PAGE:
"Quality Firms Will Keep Paying Dividends"

VIDEO: The companies that went into the Covid-19 crisis strong will emerge even stronger, says Liontrust's Storm Uru

Holly Black 7 May, 2020 | 11:20AM
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Holly Black: Welcome to the Morningstar Series, “Why Should I Invest With You?” I'm Holly Black with me is Storm Uru, he's manager of the Liontrust Global Dividend Fund. Hello.

Storm Uru: Hi, Holly thanks for having me.

Black: A pleasure, lovely to see you. And so you're thinking about the D word at the moment dividend, which seems to be a really difficult place to be for an investor. Have you been surprised by the level of dividend cuts we've seen in the last few weeks?

Uru: In terms of dividend investing, something that I think is very important to frame this discussion is to look back three months ago, and really look at the sector and we did have a high range of companies with very low dividend cover, very weak balance sheets. So as we entered this crisis, unfortunately, it was unsurprising to see a number of companies cut their dividends. The concern – the real concern we have is around these companies is one of the main reasons why they cut their dividends, because they need more capital to finance the operations through this transitory environment. And what this means is that not only have they cut their dividend this year, but it also means there is a high probability they won't be reinitiating those dividends next year. It's the reason why we focus on companies with solid and robust balance sheets and high dividend cover, because not only can they continue to pay the dividends during these economic times, but they can also fund and grow their business as we emerge from this unknown crisis.

Black: And obviously, you've got a global remit which gives you a bigger pool at least to choose from, are there countries or sectors where everything looks a bit more solid than others, perhaps.?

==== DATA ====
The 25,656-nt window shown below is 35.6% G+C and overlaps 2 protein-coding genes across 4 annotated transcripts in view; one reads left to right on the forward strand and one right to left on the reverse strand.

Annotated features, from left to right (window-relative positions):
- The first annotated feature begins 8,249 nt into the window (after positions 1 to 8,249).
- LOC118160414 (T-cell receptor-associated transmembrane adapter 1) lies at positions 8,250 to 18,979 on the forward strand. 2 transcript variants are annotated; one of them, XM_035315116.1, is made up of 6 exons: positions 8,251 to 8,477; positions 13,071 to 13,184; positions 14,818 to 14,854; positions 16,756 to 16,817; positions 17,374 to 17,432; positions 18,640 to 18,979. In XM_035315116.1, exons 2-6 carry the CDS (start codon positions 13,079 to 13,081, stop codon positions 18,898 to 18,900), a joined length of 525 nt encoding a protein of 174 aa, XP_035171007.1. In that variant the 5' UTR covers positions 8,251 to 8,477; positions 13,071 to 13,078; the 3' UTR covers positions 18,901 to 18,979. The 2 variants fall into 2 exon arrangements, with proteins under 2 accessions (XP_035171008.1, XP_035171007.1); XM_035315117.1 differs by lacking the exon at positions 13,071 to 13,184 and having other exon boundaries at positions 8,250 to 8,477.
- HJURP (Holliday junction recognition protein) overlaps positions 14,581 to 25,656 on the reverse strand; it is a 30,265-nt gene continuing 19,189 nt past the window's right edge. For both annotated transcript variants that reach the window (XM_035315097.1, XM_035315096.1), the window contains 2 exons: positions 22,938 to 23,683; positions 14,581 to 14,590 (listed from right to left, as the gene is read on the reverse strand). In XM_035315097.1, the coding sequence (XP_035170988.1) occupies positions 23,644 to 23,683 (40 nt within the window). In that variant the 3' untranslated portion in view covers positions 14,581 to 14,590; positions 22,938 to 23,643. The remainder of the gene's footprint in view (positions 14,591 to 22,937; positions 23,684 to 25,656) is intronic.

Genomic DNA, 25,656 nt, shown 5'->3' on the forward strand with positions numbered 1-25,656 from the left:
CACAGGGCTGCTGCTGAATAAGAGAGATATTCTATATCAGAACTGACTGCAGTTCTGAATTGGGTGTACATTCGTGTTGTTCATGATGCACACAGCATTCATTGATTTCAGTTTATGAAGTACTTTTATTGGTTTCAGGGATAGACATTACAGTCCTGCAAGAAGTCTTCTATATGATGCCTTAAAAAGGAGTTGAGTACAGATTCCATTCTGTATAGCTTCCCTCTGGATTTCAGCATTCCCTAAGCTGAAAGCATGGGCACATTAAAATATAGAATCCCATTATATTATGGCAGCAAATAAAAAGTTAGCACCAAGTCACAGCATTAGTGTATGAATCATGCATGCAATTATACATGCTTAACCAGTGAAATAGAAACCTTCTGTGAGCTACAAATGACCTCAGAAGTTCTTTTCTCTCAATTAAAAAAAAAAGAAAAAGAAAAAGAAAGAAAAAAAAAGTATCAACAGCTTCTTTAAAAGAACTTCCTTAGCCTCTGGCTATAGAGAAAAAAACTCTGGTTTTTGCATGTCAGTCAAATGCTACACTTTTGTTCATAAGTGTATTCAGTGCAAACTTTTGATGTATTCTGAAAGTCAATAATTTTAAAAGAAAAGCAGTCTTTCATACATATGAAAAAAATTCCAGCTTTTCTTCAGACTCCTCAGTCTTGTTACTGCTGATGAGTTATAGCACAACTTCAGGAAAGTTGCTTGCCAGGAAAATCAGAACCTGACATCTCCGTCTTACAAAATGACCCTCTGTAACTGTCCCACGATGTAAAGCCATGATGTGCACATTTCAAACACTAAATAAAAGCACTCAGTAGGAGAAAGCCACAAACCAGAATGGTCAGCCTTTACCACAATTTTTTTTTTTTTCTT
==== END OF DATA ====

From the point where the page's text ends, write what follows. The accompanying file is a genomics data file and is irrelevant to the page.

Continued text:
Uru: At the moment it's too early to tell. We don't know the depth and the duration of this recession. It's really dependent on how quickly we're able to restart the economy, we do know is that some industries have been reshaped as we emerge from this economic crisis. And it's pretty easy to sort of touch on those particular industries airlines, brick and mortar retail, the list seems to be expanding every day. So we think it's really important to continue to upgrade the quality within our portfolios. But in terms of investment opportunities, I kind of see this as a divergence between the old economy and the new economy, those companies that came into this crisis in a really strong position we anticipate will emerge, when it may be we're not quite sure, but in a stronger position.

Black: So you mentioned earlier about dividend cover being low at the start of the year. Something I've heard said in recent weeks which is perhaps some companies have been over distributing and this has sort of forced them to rethink and set a new baseline and could in that respect, be a good thing in the long term, you thinking about it in that way at all?

Uru: Absolutely. You're absolutely right there. In some instances, some companies have been paying their dividends when they should be – maybe reinvesting in their business for growth, and have been caught, sort of hopping on one leg into this crisis. Because as you'll be aware, there's a lot of companies which don't have an online presence, don't have the digital capabilities in house to navigate this current issue. What we're seeing is that those companies which have been investing in their business actually allocating capital in an effective manner within their businesses are already reporting very strong numbers as they excel in this environment. So those companies which have been paying out too many – too much dividends over the past two to three years, they've got a very difficult period ahead of them.

Black: So a lot of investors are very reliant on income, particularly if they're in retirement, what would be some of the key things you would say to them to keep in mind if they are feeling concerned through this period?

Uru: I think that the recent cut by Shell was a watershed moment for income investors it really highlights the importance of not chasing yield. It's important that that we have sustainable income over time, we can grow that quicker than inflation. And that really means investing in better businesses. So maybe it's time to maybe lower the yield that we're requiring from income funds so that we are more sustainable and investing in businesses that are ready to excel in the next business cycle which will start at some point in the next six to 12 months dependent on how long it takes for us to restart economy.

Black: Storm, thank you so much for your time. For Morningstar I’m Holly Black.

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Holly Black  is Senior Editor, Morningstar.co.uk